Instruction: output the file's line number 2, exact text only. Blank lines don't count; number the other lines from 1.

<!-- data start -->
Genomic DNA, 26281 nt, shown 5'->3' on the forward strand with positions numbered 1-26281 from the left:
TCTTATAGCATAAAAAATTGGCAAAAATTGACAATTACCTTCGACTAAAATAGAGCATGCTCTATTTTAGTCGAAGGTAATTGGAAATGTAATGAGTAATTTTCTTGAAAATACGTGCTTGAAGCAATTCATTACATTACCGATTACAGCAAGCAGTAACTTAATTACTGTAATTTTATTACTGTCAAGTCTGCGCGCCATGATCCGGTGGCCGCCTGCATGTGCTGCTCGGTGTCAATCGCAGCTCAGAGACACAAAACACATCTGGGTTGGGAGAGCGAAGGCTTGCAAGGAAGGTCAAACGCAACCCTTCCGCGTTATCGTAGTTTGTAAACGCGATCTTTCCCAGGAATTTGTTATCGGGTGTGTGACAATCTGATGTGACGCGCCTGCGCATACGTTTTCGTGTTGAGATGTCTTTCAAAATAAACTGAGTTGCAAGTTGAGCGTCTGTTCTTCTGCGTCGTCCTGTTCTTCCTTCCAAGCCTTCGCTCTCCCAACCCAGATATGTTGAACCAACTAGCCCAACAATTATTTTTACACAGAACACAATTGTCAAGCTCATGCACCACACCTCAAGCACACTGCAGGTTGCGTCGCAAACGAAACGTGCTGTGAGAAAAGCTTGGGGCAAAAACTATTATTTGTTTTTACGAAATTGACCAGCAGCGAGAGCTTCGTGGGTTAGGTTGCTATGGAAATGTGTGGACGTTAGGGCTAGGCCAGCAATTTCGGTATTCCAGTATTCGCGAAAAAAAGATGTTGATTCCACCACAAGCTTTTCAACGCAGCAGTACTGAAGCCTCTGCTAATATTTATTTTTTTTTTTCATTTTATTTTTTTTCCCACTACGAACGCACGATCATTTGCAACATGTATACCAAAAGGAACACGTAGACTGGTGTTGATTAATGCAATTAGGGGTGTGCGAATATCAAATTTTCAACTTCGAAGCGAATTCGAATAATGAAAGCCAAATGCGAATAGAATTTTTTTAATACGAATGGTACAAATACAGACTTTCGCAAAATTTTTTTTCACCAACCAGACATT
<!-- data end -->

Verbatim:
TCTTATAGCATAAAAAATTGGCAAAAATTGACAATTACCTTCGACTAAAATAGAGCATGCTCTATTTTAGTCGAAGGTAATTGGAAATGTAATGAGTAATTTTCTTGAAAATACGTGCTTGAAGCAATTCATTACATTACCGATTACAGCAAGCAGTAACTTAATTACTGTAATTTTATTACTGTCAAGTCTGCGCGCCATGATCCGGTGGCCGCCTGCATGTGCTGCTCGGTGTCAATCGCAGCTCAGAGACACAAAACACATCTGGGTTGGGAGAGCGAAGGCTTGCAAGGAAGGTCAAACGCAACCCTTCCGCGTTATCGTAGTTTGTAAACGCGATCTTTCCCAGGAATTTGTTATCGGGTGTGTGACAATCTGATGTGACGCGCCTGCGCATACGTTTTCGTGTTGAGATGTCTTTCAAAATAAACTGAGTTGCAAGTTGAGCGTCTGTTCTTCTGCGTCGTCCTGTTCTTCCTTCCAAGCCTTCGCTCTCCCAACCCAGATATGTTGAACCAACTAGCCCAACAATTATTTTTACACAGAACACAATTGTCAAGCTCATGCACCACACCTCAAGCACACTGCAGGTTGCGTCGCAAACGAAACGTGCTGTGAGAAAAGCTTGGGGCAAAAACTATTATTTGTTTTTACGAAATTGACCAGCAGCGAGAGCTTCGTGGGTTAGGTTGCTATGGAAATGTGTGGACGTTAGGGCTAGGCCAGCAATTTCGGTATTCCAGTATTCGCGAAAAAAAGATGTTGATTCCACCACAAGCTTTTCAACGCAGCAGTACTGAAGCCTCTGCTAATATTTATTTTTTTTTTTCATTTTATTTTTTTTCCCACTACGAACGCACGATCATTTGCAACATGTATACCAAAAGGAACACGTAGACTGGTGTTGATTAATGCAATTAGGGGTGTGCGAATATCAAATTTTCAACTTCGAAGCGAATTCGAATAATGAAAGCCAAATGCGAATAGAATTTTTTTAATACGAATGGTACAAATACAGACTTTCGCAAAATTTTTTTTCACCAACCAGACATT